There is a 99% chance that any random American could guess my relationship to the band Nirvana even if they knew nothing about me except my age and my ethnicity. Nevermind came out when I was ten, right around the time I started earnestly getting into pop music, and I responded to it exactly the way you would expect me to: I totally loved it. (Actually, at first I didn't like it because it definitely wasn't like Weird Al (who was the only musician I liked at that point), but then Weird Al did a parody called "Smells Like Nirvana" and all of a sudden I was on board. But I digress.)
In the nearly quarter of a century since Nevermind came out more and more Nirvana fans have been born, and I imagine that overall their relationship to that band is pretty similar to mine: they enjoy the cryptic/funny/angry lyrics, the loud guitars, and the plaintively screamed vocals, all of which express alienation in an exhilarating way. It was - and still is - perfect music for teenagers.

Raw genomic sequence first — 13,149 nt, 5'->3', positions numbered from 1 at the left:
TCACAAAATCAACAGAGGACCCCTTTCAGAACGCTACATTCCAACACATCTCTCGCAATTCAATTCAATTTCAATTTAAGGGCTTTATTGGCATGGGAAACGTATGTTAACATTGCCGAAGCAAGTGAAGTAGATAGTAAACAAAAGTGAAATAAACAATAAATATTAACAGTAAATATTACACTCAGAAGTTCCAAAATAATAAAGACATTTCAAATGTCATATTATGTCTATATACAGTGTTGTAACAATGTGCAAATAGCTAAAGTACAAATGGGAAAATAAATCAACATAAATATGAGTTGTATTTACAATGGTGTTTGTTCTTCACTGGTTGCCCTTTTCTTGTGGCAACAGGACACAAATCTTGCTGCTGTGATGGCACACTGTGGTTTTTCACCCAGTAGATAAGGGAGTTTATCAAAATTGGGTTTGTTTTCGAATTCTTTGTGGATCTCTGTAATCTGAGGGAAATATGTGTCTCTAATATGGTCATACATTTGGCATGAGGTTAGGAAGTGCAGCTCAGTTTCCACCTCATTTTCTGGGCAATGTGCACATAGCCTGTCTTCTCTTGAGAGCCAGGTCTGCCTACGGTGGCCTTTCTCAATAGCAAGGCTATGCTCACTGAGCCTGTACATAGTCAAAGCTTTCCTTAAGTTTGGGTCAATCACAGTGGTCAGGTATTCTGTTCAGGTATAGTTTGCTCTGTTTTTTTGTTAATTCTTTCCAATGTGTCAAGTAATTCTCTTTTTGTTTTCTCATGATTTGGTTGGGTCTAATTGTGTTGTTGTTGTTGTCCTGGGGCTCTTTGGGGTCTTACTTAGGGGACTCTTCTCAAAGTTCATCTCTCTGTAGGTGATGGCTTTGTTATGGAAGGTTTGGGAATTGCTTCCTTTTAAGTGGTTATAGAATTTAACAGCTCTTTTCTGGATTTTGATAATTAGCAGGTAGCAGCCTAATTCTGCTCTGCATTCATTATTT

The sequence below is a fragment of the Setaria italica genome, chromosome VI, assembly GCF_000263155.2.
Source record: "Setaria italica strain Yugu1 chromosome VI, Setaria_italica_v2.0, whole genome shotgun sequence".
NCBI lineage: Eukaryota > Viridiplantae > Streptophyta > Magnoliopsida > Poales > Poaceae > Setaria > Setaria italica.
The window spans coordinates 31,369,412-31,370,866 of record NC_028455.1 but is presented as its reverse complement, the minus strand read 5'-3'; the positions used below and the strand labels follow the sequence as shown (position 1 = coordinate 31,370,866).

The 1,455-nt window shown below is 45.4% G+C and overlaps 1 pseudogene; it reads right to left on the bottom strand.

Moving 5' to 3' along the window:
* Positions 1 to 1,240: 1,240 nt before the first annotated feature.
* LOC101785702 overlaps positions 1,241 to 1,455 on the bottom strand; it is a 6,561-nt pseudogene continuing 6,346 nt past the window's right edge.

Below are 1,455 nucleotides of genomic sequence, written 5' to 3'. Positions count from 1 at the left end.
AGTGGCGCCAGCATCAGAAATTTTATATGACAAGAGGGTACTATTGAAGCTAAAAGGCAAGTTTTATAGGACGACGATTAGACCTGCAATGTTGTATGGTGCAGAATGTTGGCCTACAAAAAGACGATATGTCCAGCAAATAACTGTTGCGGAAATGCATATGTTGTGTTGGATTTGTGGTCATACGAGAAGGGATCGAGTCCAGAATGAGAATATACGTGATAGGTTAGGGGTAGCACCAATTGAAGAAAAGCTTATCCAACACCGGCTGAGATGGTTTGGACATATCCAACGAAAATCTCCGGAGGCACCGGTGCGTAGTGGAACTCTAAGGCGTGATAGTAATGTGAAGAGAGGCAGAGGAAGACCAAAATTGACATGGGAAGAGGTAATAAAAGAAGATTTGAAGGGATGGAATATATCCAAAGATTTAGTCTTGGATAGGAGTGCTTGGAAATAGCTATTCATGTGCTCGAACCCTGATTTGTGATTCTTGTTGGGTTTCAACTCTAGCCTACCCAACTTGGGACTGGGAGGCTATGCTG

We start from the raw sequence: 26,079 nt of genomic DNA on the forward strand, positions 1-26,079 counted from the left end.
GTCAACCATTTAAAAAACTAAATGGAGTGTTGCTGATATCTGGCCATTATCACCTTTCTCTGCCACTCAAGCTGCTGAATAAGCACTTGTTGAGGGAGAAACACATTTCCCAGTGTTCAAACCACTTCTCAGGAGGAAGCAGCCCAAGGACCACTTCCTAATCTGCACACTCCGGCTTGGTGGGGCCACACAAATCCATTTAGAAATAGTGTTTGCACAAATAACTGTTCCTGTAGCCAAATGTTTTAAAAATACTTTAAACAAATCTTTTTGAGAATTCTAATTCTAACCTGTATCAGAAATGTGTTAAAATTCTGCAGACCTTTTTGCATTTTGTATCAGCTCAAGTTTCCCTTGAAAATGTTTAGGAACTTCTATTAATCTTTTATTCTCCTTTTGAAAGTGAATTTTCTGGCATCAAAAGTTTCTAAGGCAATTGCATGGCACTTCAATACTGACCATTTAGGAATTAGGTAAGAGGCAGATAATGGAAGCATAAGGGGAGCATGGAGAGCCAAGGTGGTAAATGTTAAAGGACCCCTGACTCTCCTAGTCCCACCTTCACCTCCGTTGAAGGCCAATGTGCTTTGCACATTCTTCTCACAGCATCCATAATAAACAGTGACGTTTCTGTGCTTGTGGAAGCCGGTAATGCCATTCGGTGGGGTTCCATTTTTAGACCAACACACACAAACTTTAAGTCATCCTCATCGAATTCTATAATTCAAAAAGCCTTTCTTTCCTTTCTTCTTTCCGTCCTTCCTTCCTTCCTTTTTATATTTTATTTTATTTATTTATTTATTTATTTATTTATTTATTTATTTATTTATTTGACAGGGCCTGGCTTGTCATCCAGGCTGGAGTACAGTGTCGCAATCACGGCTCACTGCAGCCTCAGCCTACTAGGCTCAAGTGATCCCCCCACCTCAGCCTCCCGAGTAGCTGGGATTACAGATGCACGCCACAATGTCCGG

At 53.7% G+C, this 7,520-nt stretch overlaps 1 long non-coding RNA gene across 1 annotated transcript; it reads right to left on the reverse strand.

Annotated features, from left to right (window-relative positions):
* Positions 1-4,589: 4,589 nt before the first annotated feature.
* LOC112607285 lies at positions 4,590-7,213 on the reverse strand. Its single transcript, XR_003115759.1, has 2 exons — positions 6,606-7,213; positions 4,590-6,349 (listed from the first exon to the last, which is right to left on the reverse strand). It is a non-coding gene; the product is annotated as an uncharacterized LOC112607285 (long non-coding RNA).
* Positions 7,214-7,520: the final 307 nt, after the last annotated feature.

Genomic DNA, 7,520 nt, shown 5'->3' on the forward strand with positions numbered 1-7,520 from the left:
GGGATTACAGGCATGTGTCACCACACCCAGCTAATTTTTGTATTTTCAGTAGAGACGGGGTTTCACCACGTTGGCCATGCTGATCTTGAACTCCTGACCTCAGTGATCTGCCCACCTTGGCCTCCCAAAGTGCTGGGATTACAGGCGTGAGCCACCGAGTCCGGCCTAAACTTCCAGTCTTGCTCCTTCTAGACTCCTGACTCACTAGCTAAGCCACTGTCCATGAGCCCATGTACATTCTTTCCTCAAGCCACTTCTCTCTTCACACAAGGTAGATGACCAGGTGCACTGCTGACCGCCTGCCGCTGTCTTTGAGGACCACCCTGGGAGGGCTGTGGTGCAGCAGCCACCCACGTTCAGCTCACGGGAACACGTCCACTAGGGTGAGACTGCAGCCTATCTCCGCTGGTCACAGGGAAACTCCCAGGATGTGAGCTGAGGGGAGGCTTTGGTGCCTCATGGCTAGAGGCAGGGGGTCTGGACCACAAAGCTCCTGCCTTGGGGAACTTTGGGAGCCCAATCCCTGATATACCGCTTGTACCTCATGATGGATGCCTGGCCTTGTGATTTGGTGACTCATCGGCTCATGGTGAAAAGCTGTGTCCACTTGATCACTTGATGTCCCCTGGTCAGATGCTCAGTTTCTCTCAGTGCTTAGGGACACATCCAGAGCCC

However, I can't imagine that these new fans have the same relationship to Nirvana frontman Kurt Cobain as I do, because they were only exposed to him after his death had washed away a lot of the debate about his life. The Kurt Cobain they know is a Rock God and a Martyr For His Art, while I grew up with a guy who was talented but kind of a whiner. Cobain regularly complained about his own success in interviews and some of us could relate to what he was saying but many of us couldn't. At ten years old I understood the abstract concept of what was bothering him - even then I had some inkling that having to answer to tens of millions of people must be exhausting - but I also understood all of the people who thought that Cobain was being condescending every time he complained about how all of his fans were ruining his life. No one wants to work hard to be able to buy a CD or a concert ticket and then be told "get out of here, I don't want you as a fan."